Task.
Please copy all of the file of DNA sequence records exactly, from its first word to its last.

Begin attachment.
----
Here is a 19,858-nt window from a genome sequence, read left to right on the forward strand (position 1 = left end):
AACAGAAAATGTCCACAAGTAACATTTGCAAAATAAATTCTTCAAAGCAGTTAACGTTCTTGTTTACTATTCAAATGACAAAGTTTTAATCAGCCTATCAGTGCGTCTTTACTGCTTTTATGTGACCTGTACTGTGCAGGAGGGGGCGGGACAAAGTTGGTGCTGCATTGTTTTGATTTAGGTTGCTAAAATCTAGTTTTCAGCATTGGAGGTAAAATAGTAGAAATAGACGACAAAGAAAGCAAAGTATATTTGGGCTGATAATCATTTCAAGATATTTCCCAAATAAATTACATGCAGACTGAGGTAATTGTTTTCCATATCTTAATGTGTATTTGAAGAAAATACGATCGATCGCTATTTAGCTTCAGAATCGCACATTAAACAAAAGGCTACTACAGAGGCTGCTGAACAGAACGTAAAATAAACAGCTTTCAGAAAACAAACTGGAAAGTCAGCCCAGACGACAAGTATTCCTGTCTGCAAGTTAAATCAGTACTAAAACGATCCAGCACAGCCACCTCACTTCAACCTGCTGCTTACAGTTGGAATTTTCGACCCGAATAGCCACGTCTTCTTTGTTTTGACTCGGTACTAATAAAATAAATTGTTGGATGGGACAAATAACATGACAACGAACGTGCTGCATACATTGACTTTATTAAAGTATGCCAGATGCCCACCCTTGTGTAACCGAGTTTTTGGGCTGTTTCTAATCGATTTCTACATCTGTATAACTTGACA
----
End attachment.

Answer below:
Here is a 19,858-nt window from a genome sequence, read left to right on the forward strand (position 1 = left end):
AACAGAAAATGTCCACAAGTAACATTTGCAAAATAAATTCTTCAAAGCAGTTAACGTTCTTGTTTACTATTCAAATGACAAAGTTTTAATCAGCCTATCAGTGCGTCTTTACTGCTTTTATGTGACCTGTACTGTGCAGGAGGGGGCGGGACAAAGTTGGTGCTGCATTGTTTTGATTTAGGTTGCTAAAATCTAGTTTTCAGCATTGGAGGTAAAATAGTAGAAATAGACGACAAAGAAAGCAAAGTATATTTGGGCTGATAATCATTTCAAGATATTTCCCAAATAAATTACATGCAGACTGAGGTAATTGTTTTCCATATCTTAATGTGTATTTGAAGAAAATACGATCGATCGCTATTTAGCTTCAGAATCGCACATTAAACAAAAGGCTACTACAGAGGCTGCTGAACAGAACGTAAAATAAACAGCTTTCAGAAAACAAACTGGAAAGTCAGCCCAGACGACAAGTATTCCTGTCTGCAAGTTAAATCAGTACTAAAACGATCCAGCACAGCCACCTCACTTCAACCTGCTGCTTACAGTTGGAATTTTCGACCCGAATAGCCACGTCTTCTTTGTTTTGACTCGGTACTAATAAAATAAATTGTTGGATGGGACAAATAACATGACAACGAACGTGCTGCATACATTGACTTTATTAAAGTATGCCAGATGCCCACCCTTGTGTAACCGAGTTTTTGGGCTGTTTCTAATCGATTTCTACATCTGTATAACTTGACA